Today I attended the National Assembly for Wales Children and Young People’s Committee to give them an update on progress with Curriculum reform. They play a key role in holding me as Minister for Education to account and scrutinising the development of our curriculum.
I will be publishing a report on the feedback exercise and what we propose to do as a result later in the autumn. But I want to share with you, as well as fellow Assembly Members, some early thinking.
The evidence paper to the Committee is here.
You can also watch the video of the Committee session
The development of the new curriculum for Wales 2022 is moving at pace. It was a significant milestone on our National Mission when in April we published the draft and invited feedback from practitioners and stakeholders to inform the next stage – the refinement activity.
The window for formal feedback closed on 19 July and the responses have been independently evaluated. Altogether there were 1,680 contributions from a diverse range of individuals and organisations. A significant proportion were from practitioners, teachers, senior leaders and governors. Another 116 responses were received in response to the Children and Young People’s Survey.
During the feedback period, regional education consortia held engagement events for schools to help them fully engage with the process, with 6,300 teachers attending. Twenty-five focus groups with children and young people also took place and there were specific events with a focus on equality and diversity as well as business.
We also considered detailed feedback through inquiries via Innovation Schools, Quality Improvement schools and supporting experts.
What has the feedback told us?
Overall, there is broad support for the new Curriculum for Wales. Teachers and other respondents welcomed many aspects, such as the emphasis on the four purposes, and the greater agency offered to teachers within the curriculum.
There were many suggestions for ways in which the draft guidance could be improved. The two most prominent were that it should be simplified in language and presentation, and that it would benefit from more depth in places to help practitioners understand how to implement the curriculum in practice.
The quality and detailed nature of many of the responses, particularly those from practitioners, special interest groups and public sector organisations, provided useful feedback and challenge. The refinement work and guidance will benefit significantly as a result.
How will we respond?
We are refining the curriculum for publication in January 2020, having identified key issues and themes for refinement. Quality Improvement practitioners, regional consortia (representing also WLGA and Local Authorities), Estyn and Qualifications Wales have all helped us agree the plan for refinement activity over the autumn.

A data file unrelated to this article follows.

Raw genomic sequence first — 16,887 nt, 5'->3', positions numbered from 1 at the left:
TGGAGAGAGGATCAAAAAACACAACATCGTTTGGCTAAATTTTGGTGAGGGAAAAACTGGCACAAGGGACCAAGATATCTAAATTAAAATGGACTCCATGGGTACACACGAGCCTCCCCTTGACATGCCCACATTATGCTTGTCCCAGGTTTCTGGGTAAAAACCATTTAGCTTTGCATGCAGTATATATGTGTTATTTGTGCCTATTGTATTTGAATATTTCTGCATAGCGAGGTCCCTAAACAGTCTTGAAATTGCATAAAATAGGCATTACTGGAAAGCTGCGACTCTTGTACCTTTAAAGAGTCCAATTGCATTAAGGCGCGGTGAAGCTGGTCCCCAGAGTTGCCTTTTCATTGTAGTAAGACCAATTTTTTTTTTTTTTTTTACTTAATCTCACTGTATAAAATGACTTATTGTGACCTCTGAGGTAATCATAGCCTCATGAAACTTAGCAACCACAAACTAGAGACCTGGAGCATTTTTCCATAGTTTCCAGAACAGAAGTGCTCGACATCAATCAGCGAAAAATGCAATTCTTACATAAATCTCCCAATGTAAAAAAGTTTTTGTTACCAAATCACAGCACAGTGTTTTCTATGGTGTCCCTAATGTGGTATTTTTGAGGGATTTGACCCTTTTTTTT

Most of the refinement work is taking place in workshops between September and November, involving practitioners and our education stakeholders.
The work will be supported by a range of experts including: the Curriculum and Assessment Group (CAG), whose members have international expertise in curriculum design; bilingual editors to ensure clarity and coherence of the guidance as a whole; and area-specific experts and stakeholder organisations to help with more technical elements of the guidance.
In addition, 16 ‘Innovation Schools’ have been selected from the curriculum pioneer network to support school planning. Innovation schools are looking at the whole curriculum and developing approaches for realising it in their context. They will feed back their findings and work collaboratively to share their learning.
Qualifications Wales is working with the Welsh Government and other partners to consider what impact the new Curriculum for Wales will have on qualifications for the future. They will be consulting on their proposed approach in autumn 2019.
Sixth forms and Further Education (FE) Colleges
We have worked with Colegau Cymru during the development of the Curriculum, and representatives from FE have been involved in the development of each of the AoLE guidance frameworks.
One of the themes of the feedback from FE was the need to ensure the transition to post-16 education was supported effectively, so we will be working with FE partners on this in the autumn.
This is an exciting and intense time as the refinement work takes place at pace. I want to thank again all those who provided such useful feedback, and all those who are still supporting the work. I look forward with anticipation to publishing revised curriculum guidance in January 2020, focussed on our four purposes for learning, that brings together the combined knowledge and passion of educators in Wales in a broad and balanced whole.
Kirsty Williams A.M. Minister for Education